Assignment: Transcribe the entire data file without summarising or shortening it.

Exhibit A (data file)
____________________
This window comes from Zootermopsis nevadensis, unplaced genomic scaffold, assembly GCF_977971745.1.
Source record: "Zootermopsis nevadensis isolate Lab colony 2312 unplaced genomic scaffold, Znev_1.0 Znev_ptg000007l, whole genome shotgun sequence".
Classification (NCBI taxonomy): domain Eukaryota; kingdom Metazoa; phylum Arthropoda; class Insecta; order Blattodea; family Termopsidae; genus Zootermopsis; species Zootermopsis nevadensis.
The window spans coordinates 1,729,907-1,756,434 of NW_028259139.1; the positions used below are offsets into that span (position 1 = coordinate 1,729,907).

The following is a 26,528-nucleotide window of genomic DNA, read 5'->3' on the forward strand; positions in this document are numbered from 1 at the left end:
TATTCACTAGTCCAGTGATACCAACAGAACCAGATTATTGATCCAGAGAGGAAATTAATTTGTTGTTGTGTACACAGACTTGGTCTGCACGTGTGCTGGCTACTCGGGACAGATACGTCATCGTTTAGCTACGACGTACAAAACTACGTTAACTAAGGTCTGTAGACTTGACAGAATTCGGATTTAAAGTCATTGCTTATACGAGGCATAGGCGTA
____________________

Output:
This window comes from Zootermopsis nevadensis, unplaced genomic scaffold, assembly GCF_977971745.1.
Source record: "Zootermopsis nevadensis isolate Lab colony 2312 unplaced genomic scaffold, Znev_1.0 Znev_ptg000007l, whole genome shotgun sequence".
Classification (NCBI taxonomy): domain Eukaryota; kingdom Metazoa; phylum Arthropoda; class Insecta; order Blattodea; family Termopsidae; genus Zootermopsis; species Zootermopsis nevadensis.
The window spans coordinates 1,729,907-1,756,434 of NW_028259139.1; the positions used below are offsets into that span (position 1 = coordinate 1,729,907).

The following is a 26,528-nucleotide window of genomic DNA, read 5'->3' on the forward strand; positions in this document are numbered from 1 at the left end:
TATTCACTAGTCCAGTGATACCAACAGAACCAGATTATTGATCCAGAGAGGAAATTAATTTGTTGTTGTGTACACAGACTTGGTCTGCACGTGTGCTGGCTACTCGGGACAGATACGTCATCGTTTAGCTACGACGTACAAAACTACGTTAACTAAGGTCTGTAGACTTGACAGAATTCGGATTTAAAGTCATTGCTTATACGAGGCATAGGCGTA